Alejandro G Farji-Brener

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Most plant species have a range of traits that deter herbivores. However, understanding of how different defences are related to one another is surprisingly weak. Many authors argue that defence traits trade off against one another, while others argue that they form coordinated defence syndromes. We collected a dataset of unprecedented taxonomic and(More)
Selective pressure for choosing an adequate habitat should be strong in semisedentary animals because they have limited mobility once established. I examined microhabitat preferences and the adaptive value of these preferences in the antlion larva Myrmeloen crudelis, a semisedentary insect that digs pit traps in soils to capture small arthropods. I tested(More)
• It has long been believed that plant species from the tropics have higher levels of traits associated with resistance to herbivores than do species from higher latitudes. A meta-analysis recently showed that the published literature does not support this theory. However, the idea has never been tested using data gathered with consistent methods from a(More)
I evaluated the hypothesis that leaf-cutting ants are more common in early successional forests than in old-growth forests because pioneer species, which dominate in early successional habitats, appear more susceptible to leafcutters than shade-tolerant species, which dominate primary forests (palatable forage hypothesis). The relative importance of pioneer(More)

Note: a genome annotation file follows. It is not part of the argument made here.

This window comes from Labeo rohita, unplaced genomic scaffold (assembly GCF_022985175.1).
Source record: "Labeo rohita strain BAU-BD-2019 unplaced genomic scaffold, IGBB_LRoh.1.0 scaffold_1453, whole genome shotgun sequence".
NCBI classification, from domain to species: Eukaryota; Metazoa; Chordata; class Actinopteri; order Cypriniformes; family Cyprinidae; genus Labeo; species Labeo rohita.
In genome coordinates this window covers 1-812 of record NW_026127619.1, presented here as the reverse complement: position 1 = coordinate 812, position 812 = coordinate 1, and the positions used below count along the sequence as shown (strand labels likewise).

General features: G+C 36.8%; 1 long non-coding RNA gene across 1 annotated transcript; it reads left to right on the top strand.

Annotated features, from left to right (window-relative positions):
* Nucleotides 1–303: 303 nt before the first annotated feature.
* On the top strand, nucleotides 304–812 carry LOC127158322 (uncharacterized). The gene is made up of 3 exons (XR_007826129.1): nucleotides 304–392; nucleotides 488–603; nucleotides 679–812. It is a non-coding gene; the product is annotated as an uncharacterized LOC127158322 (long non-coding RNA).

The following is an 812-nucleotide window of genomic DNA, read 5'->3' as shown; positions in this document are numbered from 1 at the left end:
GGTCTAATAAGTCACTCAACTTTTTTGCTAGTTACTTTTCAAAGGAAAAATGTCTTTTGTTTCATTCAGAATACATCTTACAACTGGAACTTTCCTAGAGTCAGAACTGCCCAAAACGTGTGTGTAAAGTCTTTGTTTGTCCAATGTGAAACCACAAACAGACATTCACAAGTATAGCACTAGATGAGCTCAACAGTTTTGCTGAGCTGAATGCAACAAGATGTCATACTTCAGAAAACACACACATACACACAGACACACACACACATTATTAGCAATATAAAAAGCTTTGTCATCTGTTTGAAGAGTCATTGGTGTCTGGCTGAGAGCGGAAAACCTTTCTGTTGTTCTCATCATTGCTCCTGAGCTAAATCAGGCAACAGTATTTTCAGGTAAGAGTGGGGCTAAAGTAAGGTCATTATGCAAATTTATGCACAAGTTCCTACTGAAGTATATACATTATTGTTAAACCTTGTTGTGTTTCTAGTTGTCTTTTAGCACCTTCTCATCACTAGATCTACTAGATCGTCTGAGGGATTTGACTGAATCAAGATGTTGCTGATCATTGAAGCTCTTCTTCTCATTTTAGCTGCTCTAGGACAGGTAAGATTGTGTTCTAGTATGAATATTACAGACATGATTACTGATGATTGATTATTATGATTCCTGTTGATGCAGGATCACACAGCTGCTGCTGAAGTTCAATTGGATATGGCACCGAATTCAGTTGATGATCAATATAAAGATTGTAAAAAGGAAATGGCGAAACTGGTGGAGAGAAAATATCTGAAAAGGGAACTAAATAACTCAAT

In leaf-cutting ants, the handling of waste materials from the fungus culture increases the risk of infection. Consequently, ants should manage their waste in a way that minimizes the spread of diseases. We investigated whether in Acromyrmex lobicornis, waste-worker ants (a) also perform roles in foraging or mound maintenance, (b) are morphologically(More)
Wildfires are one of the major disturbances in the dynamics of forests and shrublands. However, little is known about their effects on insect communities that contribute to faunal biodiversity and play key roles in the ecosystem's dynamics. An intense and widespread fire occurred in 1999 in the Nahuel Huapi National Park in the Andean forest in northern(More)
Understanding the mechanisms that promote the invasion of natural protected areas by exotic plants is a central concern for ecology. We demonstrated that nests of the leaf-cutting ant, Acromyrmex lobicornis, near roadsides promote the abundance, growth and reproduction of two exotic plant species, Carduus nutans and Onopordum acanthium, in a national park(More)
Water retention on the leaf surface can be maladaptive to the plant because it increases the colonization of epiphylls and interferes with the physiologic processes of the leaf, diminishing the photosynthetic capacity. To test if leaf driptips facilitate leaf drying after rainfall in a tropical rain forest of Costa Rica, we (1) experimentally measured the(More)
Small-scale disturbances caused by animals often modify soil resource availability and may also affect plant attributes. Changes in the phenotype of plants growing on disturbed, nutrient-enriched microsites may influence the distribution and abundance of associated insects. We evaluated how the high nutrient availability generated by leaf-cutting ant nests(More)
Numerous mechanisms are proposed to explain why exotic plants successfully invade natural communities. However, the positive effects of native engineers on exotic plant species have received less consideration. We tested whether the nutrient-rich soil patches created by a native ecological engineer (refuse dumps from the leaf-cutting ant Acromyrmex(More)